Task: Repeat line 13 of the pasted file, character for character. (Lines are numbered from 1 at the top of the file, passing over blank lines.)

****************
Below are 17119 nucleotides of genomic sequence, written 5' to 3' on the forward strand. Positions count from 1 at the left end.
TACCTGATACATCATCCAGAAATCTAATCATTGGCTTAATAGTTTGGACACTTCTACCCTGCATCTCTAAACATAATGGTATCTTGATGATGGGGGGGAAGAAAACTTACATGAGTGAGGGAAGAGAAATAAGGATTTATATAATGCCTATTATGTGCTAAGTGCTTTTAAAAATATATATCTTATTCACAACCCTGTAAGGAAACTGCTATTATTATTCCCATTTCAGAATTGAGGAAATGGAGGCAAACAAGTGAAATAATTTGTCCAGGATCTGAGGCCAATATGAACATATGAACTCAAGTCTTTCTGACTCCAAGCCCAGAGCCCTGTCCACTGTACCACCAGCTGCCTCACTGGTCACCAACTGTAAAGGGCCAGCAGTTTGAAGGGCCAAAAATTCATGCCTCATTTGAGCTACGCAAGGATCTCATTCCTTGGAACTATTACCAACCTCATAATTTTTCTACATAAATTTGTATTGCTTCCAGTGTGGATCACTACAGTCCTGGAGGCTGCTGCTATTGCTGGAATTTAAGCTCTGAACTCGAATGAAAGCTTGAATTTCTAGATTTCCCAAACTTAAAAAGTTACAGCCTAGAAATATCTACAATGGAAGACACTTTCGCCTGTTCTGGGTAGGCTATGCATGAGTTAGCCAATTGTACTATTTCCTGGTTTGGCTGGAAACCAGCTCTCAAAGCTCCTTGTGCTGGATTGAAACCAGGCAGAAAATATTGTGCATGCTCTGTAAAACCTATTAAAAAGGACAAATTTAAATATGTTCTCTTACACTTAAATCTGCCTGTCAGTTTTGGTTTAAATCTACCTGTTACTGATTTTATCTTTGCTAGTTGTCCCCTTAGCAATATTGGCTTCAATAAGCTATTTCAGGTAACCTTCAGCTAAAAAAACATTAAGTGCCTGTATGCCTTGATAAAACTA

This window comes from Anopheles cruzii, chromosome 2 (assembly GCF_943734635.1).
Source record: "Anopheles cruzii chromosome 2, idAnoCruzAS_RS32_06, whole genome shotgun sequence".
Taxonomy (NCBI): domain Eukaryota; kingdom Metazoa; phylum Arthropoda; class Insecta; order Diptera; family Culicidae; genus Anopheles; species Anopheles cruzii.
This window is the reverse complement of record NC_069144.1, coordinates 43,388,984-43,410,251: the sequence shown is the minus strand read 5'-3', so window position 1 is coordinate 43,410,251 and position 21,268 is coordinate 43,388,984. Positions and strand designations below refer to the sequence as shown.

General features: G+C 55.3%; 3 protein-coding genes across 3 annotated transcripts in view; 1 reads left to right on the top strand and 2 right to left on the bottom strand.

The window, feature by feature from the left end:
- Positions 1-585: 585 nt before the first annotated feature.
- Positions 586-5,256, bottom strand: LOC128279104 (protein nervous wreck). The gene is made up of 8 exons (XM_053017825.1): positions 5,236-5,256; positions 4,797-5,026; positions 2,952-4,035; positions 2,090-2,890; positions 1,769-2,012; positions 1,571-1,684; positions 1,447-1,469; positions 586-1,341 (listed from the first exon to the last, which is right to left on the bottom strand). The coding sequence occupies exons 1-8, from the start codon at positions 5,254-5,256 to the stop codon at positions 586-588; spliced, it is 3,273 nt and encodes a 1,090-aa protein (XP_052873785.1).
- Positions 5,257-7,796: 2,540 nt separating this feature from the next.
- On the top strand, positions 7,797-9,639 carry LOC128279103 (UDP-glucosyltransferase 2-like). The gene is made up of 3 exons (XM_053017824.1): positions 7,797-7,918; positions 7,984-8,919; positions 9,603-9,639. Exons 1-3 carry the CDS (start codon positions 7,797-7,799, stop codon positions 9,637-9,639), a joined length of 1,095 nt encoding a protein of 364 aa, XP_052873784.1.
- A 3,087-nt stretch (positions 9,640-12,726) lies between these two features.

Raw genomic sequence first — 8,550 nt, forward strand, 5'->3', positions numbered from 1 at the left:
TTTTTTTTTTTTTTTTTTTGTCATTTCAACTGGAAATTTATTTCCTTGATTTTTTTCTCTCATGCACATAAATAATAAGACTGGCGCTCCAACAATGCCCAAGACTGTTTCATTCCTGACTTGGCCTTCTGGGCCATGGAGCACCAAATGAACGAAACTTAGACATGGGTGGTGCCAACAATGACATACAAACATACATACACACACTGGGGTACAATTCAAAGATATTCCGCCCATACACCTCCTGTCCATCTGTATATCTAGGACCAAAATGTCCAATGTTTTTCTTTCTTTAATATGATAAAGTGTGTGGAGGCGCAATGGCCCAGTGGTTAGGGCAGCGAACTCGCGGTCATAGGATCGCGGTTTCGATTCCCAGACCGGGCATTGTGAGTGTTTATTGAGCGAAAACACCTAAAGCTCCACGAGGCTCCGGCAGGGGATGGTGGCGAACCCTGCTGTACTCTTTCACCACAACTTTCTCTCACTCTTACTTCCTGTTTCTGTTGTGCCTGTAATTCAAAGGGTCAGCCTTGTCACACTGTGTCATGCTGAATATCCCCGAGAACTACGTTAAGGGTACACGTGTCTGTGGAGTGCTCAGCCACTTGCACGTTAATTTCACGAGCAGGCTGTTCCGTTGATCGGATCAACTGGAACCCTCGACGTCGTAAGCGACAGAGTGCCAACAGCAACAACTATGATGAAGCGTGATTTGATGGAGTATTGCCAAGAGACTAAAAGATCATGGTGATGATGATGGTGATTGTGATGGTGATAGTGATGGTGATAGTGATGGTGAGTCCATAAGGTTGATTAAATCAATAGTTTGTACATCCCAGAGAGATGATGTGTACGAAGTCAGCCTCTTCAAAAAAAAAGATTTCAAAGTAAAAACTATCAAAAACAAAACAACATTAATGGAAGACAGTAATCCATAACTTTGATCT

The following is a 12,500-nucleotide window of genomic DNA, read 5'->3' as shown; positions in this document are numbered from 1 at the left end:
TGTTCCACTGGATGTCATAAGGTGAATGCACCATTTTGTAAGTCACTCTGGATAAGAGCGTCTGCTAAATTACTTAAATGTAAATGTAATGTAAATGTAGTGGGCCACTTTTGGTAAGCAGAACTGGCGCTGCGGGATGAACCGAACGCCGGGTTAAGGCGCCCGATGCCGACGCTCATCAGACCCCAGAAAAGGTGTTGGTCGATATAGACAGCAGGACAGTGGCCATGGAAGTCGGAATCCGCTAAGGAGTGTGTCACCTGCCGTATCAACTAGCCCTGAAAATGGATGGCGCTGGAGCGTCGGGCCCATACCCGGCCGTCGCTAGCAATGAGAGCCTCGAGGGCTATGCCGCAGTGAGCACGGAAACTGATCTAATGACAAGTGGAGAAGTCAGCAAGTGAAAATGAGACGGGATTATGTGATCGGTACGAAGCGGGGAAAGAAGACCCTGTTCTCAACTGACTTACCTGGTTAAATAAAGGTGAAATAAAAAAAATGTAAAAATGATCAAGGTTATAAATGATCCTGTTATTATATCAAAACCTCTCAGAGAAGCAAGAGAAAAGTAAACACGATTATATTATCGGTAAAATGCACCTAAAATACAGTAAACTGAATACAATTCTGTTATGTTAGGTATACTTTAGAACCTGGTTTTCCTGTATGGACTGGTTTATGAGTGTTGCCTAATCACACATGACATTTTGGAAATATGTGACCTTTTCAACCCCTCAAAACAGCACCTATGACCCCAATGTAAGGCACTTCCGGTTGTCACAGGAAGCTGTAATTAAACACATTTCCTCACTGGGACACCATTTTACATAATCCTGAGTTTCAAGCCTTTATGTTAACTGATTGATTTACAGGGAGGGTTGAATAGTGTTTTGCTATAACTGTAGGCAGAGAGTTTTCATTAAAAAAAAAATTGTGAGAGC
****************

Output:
- A 3,087-nt stretch (positions 9,640-12,726) lies between these two features.